Esophageal Dysphagia



Dysphagia is a problem that happens when you swallow. It’s hard to get food down the tube that goes from the mouth to the stomach.

Esophagus and Stomach
Copyright © Nucleus Medical Media, Inc.


Esophageal dysphagia is caused by damage or disease of the throat. :

  • Achalasia—food or drink doesn’t move toward the stomach as it should
  • Damage to nervous system that affects how muscles in the throat work
  • Narrowing of the throat— esophageal stricture
  • Esophageal cancer
  • Inflammation—esophagitis

Risk Factors

Factors that increase the risk of esophageal dysphagia include:

  • Any of the problems listed above
  • Injury or illness of nervous system such as:
    • Stroke
    • Parkinson disease
    • Multiple sclerosis
    • Huntington disease
  • Older age
  • Gastroesophageal reflux disease (GERD)
  • Cancer treatment—current or previous
  • Prior surgery
  • Premature birth
  • Certain medicine



Common symptoms include:

  • Having a hard time when you swallow
  • A feeling of food being stuck
  • Pain when you swallow
  • Regurgitation
  • Drooling, coughing, choking
  • Wheezing
  • Hoarse voice
  • Problems getting enough fluids or nutrition


You will be asked about your symptoms and past health. A physical exam will be done. The doctor will run tests to find out what is causing swallowing problems. Tests may include:

  • A test to look for problems while you swallow
  • An upper GI endoscopy—a scope is used to view throat from back of mouth to the stomach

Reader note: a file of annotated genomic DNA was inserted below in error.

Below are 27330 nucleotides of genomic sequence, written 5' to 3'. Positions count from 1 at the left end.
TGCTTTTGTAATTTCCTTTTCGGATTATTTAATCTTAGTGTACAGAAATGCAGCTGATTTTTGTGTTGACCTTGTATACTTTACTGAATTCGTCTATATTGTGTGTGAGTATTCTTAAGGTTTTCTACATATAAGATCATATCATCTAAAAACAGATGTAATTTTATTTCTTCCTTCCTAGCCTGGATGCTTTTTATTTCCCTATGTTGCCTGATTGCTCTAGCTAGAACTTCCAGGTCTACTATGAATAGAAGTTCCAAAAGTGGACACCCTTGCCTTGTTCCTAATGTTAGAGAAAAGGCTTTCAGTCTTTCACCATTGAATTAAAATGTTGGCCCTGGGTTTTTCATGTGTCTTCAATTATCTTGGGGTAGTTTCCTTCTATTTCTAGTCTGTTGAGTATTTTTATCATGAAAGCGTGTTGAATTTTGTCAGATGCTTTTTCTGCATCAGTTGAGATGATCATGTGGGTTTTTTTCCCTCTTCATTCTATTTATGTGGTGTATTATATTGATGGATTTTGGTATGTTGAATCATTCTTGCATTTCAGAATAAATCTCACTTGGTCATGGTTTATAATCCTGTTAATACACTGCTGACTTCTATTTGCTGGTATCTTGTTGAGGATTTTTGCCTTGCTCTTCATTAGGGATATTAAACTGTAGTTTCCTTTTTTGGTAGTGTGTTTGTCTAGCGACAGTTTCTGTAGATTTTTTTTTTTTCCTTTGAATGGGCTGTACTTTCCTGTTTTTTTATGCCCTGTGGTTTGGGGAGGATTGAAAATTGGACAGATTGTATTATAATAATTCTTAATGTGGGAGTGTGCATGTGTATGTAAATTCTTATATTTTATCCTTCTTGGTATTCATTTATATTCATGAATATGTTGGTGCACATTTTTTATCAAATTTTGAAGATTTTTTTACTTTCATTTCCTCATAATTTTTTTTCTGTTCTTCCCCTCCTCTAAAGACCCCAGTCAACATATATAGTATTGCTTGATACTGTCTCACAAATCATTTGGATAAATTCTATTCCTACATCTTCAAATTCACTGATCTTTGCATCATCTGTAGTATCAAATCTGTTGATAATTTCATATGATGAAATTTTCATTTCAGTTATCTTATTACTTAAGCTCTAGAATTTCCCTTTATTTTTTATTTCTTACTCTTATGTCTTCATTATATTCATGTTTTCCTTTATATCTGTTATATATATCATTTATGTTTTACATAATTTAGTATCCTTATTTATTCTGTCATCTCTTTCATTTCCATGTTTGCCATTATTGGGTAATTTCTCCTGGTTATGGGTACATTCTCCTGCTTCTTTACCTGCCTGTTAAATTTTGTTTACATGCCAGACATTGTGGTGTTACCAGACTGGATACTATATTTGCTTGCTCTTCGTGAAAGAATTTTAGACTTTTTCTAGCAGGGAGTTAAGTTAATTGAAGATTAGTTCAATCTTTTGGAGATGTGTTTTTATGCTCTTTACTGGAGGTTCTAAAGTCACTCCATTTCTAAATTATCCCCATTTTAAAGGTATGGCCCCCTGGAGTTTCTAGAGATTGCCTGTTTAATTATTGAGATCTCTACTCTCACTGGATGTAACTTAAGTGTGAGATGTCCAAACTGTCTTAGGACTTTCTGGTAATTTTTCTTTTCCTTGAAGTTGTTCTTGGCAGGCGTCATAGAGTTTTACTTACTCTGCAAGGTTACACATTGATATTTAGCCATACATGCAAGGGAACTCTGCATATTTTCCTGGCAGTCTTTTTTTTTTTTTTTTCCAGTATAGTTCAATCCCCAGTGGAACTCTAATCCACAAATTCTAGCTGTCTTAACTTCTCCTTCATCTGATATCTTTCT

• A barium swallow—x-ray that uses a special dye to highlight throat
  • Tests on the muscles of the esophagus



Treatment depends on the cause. You may need:

  • Esophageal dilation —making the esophagus wider where it narrows
  • Surgery—to treat GERD or take out something that is blocking the path
  • Dietary changes such as:
    • Not eating foods that cause problems
    • Eating softer or pureed foods
    • Using a feeding tube if needed
  • Speech therapy—this will teach you to swallow without choking
  • Medicines—to treat specific causes, relax muscles, or reduce acid


There are not steps to prevent esophageal dysphagia.

This content is reviewed regularly and is updated when new and relevant evidence is made available. This information is neither intended nor implied to be a substitute for professional medical advice. Always seek the advice of your physician or other qualified health provider prior to starting any new treatment or with questions regarding a medical condition.

Edits to original content made by Denver Health.

a (Difficulty Swallowing [Esophagus])


American Speech-Language-Hearing Association 

Dysphagia Research Society 


Heart and Stroke Foundation of Canada 

Ontario Association of Speech-Language Pathologists and Audiologist 


Dysphagia. Cedars-Sinai website. Available at: Accessed August 14, 2018.

Dysphagia. EBSCO DynaMed Plus website. Available at:  . Updated March 21, 2017. August 14, 2018.

Dysphagia. Merck Manual Professional Version website. Available at: Updated April 2018. Accessed August 14, 2018.

Swallowing disorders in adults. American-Speech-Language-Hearing Association website. Available at: Accessed August 14, 2018.